image source, Google image caption Newport investigation heard from registrar think Logan's problems were "probably a viral illness
An eight-year-old boy with complex medical needs died of meningitis days after doctors could not diagnose it, an investigation has heard.
Logan Jones, of Magor, Monmouthshire, died in November 2019, several days after being transported for the first time times in the hospital.
Logan was born with a heart defecte and a genetic disease known as Chromosome 14 , which causes developmental delays.
The Newport investigation heard from two doctors, who said they found no sign of meningitis in Logan.
'Happy child '
Logan's mother, Michelle Allen, told the survey that he was a "very happy child with a laugh contagious, a sunny disposition ", who loved jokes and Peppa Pig.
She said Logan fell ill with a headache, illness and lethargy on the night of November 15, 2019.
Logan was taken to A&E after calling the GP after hours, and said Logan asked for the lights to be dimmed while they waited to be seen and that she had never seen him so bad ". ".
Dr Alejandro Levin, the Juni Registrargold who saw Logan in the hospital, told the investigation that Logan has no symptoms of meningitis and that "no doctor wants to miss the meningitis", but concluded in the when Logan's problems were "most likely a viral illness ".
Dr Levin said he did not consult a more experienced colleague before firing Logan, a position supported by consultant Edward Valentine in his testimony.
Ms Allen was then offered to keep Logan in the hospital for further examinations, but she chose to take him home, agreeing to bring him back if his condition deteriorated, the investigation learned.
At first he perked up, but two days later his condition worsened.
Doctor found no evidence of meningitis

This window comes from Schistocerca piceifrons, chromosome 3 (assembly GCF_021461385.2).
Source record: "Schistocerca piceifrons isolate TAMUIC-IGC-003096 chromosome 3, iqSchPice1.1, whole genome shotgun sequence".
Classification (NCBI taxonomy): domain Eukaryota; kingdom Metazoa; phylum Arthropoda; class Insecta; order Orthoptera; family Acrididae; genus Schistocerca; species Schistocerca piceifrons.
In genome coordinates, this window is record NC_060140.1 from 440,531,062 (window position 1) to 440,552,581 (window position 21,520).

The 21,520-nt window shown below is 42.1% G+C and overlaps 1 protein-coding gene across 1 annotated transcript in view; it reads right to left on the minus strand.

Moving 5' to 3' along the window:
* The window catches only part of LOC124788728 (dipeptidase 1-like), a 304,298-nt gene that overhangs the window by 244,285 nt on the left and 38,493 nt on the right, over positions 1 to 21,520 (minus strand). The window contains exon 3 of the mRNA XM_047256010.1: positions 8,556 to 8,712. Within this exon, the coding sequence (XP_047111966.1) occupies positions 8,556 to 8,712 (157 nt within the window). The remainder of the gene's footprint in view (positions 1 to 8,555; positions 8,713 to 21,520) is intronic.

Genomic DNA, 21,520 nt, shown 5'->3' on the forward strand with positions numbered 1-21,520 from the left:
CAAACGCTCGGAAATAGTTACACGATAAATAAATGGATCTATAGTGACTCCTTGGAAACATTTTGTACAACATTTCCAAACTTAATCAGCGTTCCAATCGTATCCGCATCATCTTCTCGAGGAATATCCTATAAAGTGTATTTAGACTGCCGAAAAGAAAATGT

Three days after he was initially taken to A&E, Ms Allen took Logan to see his GP on the 18th November who sent him back to hospital.
TheLogan's GP, Andrew Gray, told the investigation that he did not find any symptoms of neck sensitivity to light or rashes on Logan's skin. He had normal temperature, oxygen levels, pulse, and was moving his limbs normally.
Dr Gray said he found no evidence of infection but had concerns "so Logan referred to the pediatric unit at the hospital. 'Royal Gwent Hospital in Newport.
In terms of the NICE guideline on ide Regarding meningitis, Dr Gray said Logan had a green note: "I regularly check for meningitis or sepsis, but I found no evidence. "
He said he called the Child Assessment Unit at Royal Gwent Hospital to have Logan seen that day because he didn't know what the problem was with him, I couldn't put it back together. I needed a second opinion ".
Scenes ' chaotic 'at A &E
Upon arriving at A&E, Ms Allen said the scenes from the children's ward at the hospital were "chaotic".
She said she was told the ward was busy during triage - and after asking for a bed and struggling to provide her with water, she decided to bring him back At her place.
That night she shared a bed with Logan, but said she woke up and found him "pale and stiff " at 3:50 am BST in the morning . Emergency services were called but he could not be resuscitated.
An autopsy revealed that the cause of death was pneumococcal meningitis.
The investigation is continuing.